UPDATED: Something like Hessian – http://hessian.caucho.com/ – would have been exactly what I was looking for to send binary data over HTTP.
I recently had the need to send an object model from an applet back to the server. The model was rather complex and what might have been normal in the office, would have been to marshal the data into an XML document and send it to a SOAP interface.
But that’s rather excessive and would take quite some time to develop (think generating XML definitions, JAXB, generating a web service and some WSDL, then the web service clients, yawn, yawn).
So I had a quick think about what I wanted to achieve.
- I wanted some data to be sent from the client to the server.
- I wanted to develop it quickly too (so no time for research and the trials of software selection).
- It had to be HTTP friendly as well, since I am paranoid about opening ports on my public servers.
So I wondered about serialising the model and sending it to a simple servlet where it could be stored into a database as a BLOB. If necessary (which was later to become the case) I would also be able to deserialise the model server side and extract some data from it.
The only problem I faced was whether I could send binary data (the serialised data) over an HTTP request? To be on the safe side, and to avoid worrying about things like MIME types, I took the serialised data as a byte array and transcoded it into a delimited string of numbers. Each byte has a value from 0 to 255. The delimiter I chose was an arbitrarily chosen pipe character, |
UPDATE: I could have used some kind of UUEncoding to convert from 8 bit to 7 bit to ensure it would go across HTTP. Didn’t think of that at the time though!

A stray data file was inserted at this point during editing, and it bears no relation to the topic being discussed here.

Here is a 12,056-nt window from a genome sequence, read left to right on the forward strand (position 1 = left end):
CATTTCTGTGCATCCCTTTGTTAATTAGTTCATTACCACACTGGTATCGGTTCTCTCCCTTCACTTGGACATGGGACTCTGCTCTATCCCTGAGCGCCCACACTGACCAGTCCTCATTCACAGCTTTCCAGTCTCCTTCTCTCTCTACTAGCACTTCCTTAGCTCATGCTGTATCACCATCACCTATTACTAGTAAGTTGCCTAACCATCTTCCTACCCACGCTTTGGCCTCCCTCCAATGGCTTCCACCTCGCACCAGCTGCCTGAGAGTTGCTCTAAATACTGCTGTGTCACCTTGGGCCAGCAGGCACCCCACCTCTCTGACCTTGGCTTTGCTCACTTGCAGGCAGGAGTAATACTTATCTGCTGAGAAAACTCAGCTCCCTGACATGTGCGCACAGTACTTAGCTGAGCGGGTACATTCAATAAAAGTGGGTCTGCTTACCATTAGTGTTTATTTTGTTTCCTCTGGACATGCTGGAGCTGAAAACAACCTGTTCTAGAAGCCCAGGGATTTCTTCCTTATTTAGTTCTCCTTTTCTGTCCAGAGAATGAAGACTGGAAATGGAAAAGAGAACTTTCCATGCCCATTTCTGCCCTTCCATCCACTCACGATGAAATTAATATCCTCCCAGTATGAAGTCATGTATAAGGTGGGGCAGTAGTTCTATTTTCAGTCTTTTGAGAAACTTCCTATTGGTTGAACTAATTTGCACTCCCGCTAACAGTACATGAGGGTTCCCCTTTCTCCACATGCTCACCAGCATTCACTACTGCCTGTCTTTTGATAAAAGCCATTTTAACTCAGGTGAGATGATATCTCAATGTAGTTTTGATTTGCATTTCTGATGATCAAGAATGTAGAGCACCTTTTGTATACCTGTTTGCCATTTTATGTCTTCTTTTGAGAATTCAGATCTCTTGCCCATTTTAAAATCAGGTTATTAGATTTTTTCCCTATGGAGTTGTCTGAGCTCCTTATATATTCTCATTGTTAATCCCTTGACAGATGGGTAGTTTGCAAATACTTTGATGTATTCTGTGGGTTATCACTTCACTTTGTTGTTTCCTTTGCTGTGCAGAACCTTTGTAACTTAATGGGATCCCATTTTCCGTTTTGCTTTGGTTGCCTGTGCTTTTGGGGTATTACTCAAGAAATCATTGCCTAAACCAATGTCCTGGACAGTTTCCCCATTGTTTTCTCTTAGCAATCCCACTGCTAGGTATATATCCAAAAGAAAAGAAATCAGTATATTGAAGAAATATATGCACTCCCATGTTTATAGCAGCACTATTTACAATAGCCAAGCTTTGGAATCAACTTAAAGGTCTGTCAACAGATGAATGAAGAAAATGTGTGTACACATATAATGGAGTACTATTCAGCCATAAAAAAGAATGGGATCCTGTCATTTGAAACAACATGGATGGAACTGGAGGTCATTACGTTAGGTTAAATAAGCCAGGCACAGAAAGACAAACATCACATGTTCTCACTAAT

Two quick encode/decode methods later, implemented in a handy helper class and I was up and running.
What I had not thought of, was the fact on the client side any number of Java Virtual Machines (JVM) could be serialising the data. What I mean here is that any version of a JVM (above 1.3, which I specified as the minimum requirement for the applet to ensure the largest number of users would not require a JRE install / upgrade) could be in action client side. Server side I don’t even have the latest version of Java, so I was suddenly reliant on serialisation being both forward and backward compatible between Java versions. However, having tested with 1.3, 1.4, 1.5 and 1.6 it all seems to work. The clients serialise the model, send it to the server where its deserialised and later request other models which are serialised server side and deserialised client side. It all seems to work error free so far!
What I have basically implemented is a very quick REST server. Instead of using something like JSON or XML to send the data I just used an HTTP friendly version of a serialised model, otherwise known as a string.
One advantage I have over things like XML and JSON is that I don’t require any libraries to handle the data (which reduces the applet download / start time). Another advantage is that the data is verified against its data structure, which is not the case in JSON (where there is no schema definition) and which is not guaranteed in XML (where the data does not have to be checked against data type / schema definitions during binding/unmarshalling).
What’s the disadvantage? Well its huge. The data is not platform independent! I am limited to having both a Java client and server. Luckily Java is platform independent, but that doesn’t really solve the problem, does it.
The lesson here is the same lesson being taught with other REST paradigms, namely that you don’t need to go the whole hog and implement an XML / SOAP stack in order to implement an RPC Service. KISS – "Keep it Simple Stupid".